NOTE: Refer to other areas of the Antenna area to describe fastening of elements to the boom and construction of the mounting plate. These are common to all my antennas and so are only described once.
All round tubing elements were cut with a plumberís tubing cutter available at most hardware stores. The aluminum boom can be cut with a sharp hacksaw.
All aluminum that I used is T6 hardness.
I purchased my aluminum at Ridalco, 1551 Michael Street (near St.Laurent and Belfast). Total aluminum cost was under $20 (incl tax).
The dimensions that I used are:
This antenna is short and light. Considering its frequency, you should end-mount it. You can use exactly the same boom-to-mast mounting arrangement as for centre mounting. When cutting the boom, be sure to leave enough square boom, at the director 5 end, to allow you to fasten the element to the boom. I suggest about 20mm in this case. At the reflector end. I'd suggest a little over 75mm spacing between the reflector and any mast pipe or tower leg (that way, the mast or tower acts as a 2nd reflector when positioned for vertical polarization (my theory anyway). An overall boom length of about 610mm or about 2 feet should work OK. Always start measuring from the farther most director and work towards the reflector. Use a marker pen to carefully mark everything first.Use 3/4" square tubing for the boom. A nice feature of 3/4" square tubing is that it slides just perfectly into a 1" square tube. This is not a requirement in this design but you may find it useful to note.
The parasitic elements are 1/2" round tubing and are fastened to the boom by attaching to 1" square plates using pop rivets. You experiment with the right material for the driven element.
This little antenna uses a trombone feed driven element. The driven element mounts on the opposite side of the boom from the other elements, with the boom centred inside the C. This ensures that the business part of the driven element is nearly in line with the parasitic elements. After construction, the driven element is fastened directly to the metal of the boom either using rivets directly, or using a mounting plate just like the parasitic elements.
I suggest making the driven out of 1/4" copper rod which is a lot easier to bend than T6 aluminum. Using copper also moves the point of corrosion and electrolysis away from the feedline/element junction and you can solder the feedline direct to the copper (centre conductor) and the boom. You can also use rigid plumbing copper (buy the thin stuff) and 1/2" fittings. Better yet, you can use 3/8" copper tubing if you can find some 3/8" elbows, but you may have to use smaller rivets for fastening to the mounting plate. Unless you know how to bend tubing, it is really difficult to make the element out of any kind of soft tubing, it collapses at the ends. Aluminum rod works too, but you are back to a corrosion problem with dissimilar metals.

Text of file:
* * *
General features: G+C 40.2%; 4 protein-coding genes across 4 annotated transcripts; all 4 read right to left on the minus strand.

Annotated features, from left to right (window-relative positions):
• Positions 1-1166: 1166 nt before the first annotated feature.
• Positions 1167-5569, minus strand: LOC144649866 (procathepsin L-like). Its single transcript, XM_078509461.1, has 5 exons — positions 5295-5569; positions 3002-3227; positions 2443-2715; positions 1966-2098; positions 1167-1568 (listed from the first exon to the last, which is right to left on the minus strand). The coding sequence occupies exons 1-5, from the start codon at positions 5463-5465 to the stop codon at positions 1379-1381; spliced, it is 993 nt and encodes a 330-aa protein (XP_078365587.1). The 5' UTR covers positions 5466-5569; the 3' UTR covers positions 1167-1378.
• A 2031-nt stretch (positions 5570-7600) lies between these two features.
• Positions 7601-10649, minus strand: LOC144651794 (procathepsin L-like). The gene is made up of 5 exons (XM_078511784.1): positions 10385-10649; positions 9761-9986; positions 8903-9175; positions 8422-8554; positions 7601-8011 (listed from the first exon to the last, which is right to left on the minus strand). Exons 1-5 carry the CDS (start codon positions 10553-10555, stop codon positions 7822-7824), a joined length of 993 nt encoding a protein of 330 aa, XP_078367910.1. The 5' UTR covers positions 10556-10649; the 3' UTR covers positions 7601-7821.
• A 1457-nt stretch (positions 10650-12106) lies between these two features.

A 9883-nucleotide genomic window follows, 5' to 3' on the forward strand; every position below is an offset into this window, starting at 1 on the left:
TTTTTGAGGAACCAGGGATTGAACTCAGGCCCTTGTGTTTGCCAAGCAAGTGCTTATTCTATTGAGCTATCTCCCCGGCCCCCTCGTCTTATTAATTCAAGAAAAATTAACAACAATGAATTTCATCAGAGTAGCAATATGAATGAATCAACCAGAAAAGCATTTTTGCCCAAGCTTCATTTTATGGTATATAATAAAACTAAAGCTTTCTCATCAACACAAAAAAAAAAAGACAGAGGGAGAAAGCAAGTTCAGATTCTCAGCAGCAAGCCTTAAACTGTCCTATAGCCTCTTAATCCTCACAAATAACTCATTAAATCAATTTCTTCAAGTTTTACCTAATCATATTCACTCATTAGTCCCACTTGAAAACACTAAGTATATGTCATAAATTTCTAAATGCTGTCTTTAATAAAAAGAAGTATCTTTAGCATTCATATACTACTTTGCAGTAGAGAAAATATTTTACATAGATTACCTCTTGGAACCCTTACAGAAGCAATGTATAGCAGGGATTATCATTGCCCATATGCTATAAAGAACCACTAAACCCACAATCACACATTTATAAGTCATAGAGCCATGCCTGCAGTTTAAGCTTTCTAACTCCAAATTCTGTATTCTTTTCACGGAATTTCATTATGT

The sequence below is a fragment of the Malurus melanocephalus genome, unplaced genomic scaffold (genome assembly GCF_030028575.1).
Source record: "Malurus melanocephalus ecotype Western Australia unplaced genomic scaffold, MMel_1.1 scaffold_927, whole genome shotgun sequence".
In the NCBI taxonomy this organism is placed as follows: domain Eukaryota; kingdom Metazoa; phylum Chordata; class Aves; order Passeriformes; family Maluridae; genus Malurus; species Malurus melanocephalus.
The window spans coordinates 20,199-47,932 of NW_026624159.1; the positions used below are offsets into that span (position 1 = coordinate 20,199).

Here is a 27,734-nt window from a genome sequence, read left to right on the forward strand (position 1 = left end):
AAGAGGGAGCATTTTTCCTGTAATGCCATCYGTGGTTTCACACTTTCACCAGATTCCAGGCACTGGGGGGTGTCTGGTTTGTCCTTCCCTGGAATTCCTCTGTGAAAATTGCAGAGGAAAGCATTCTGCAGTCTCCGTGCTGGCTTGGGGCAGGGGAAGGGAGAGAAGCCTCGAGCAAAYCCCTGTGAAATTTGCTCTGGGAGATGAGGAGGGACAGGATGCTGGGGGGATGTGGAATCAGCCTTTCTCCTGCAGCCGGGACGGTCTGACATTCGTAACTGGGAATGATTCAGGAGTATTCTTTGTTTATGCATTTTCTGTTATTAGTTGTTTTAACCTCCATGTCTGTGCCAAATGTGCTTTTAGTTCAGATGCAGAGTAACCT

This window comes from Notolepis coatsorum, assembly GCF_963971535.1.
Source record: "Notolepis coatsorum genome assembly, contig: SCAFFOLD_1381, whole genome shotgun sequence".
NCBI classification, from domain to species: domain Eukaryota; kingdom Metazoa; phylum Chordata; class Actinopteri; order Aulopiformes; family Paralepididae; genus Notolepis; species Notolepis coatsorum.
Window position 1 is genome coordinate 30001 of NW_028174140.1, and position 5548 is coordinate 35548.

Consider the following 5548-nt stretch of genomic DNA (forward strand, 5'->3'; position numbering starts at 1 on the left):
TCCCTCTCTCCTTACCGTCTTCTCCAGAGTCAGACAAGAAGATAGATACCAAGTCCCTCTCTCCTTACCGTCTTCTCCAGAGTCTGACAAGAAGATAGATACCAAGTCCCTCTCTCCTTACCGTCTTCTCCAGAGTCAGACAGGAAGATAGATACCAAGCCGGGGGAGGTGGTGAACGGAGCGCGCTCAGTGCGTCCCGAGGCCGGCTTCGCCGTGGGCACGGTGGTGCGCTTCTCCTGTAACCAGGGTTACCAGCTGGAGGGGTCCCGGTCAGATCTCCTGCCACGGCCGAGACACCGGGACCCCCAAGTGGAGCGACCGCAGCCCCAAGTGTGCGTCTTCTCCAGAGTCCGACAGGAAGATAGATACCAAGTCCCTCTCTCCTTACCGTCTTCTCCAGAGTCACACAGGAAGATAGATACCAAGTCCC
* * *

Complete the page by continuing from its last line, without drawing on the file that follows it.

The easy way is to connect the feedline is to solder the centre conductor to one of the open ends of the C shaped element; and the shield to the element at the boom. Tie-wrap the feedline to the boom.
Whichever polarization you will be using, if you end up using tubing rather than solid rod, you must drill a small drain hole at the lowest point of the element.
This antenna should look like an electrical short when you measure across the feedline.
NOTE: Some of the metal experts out there may know how to bend copper tubing into a nice C. The use of aluminum for the driven would present a potential connection problem but there are plenty of solutions to this.
This antenna design is cloned from a commercial antenna which is robust, easy to build, and has a broad bandwidth.
Not tested yet.
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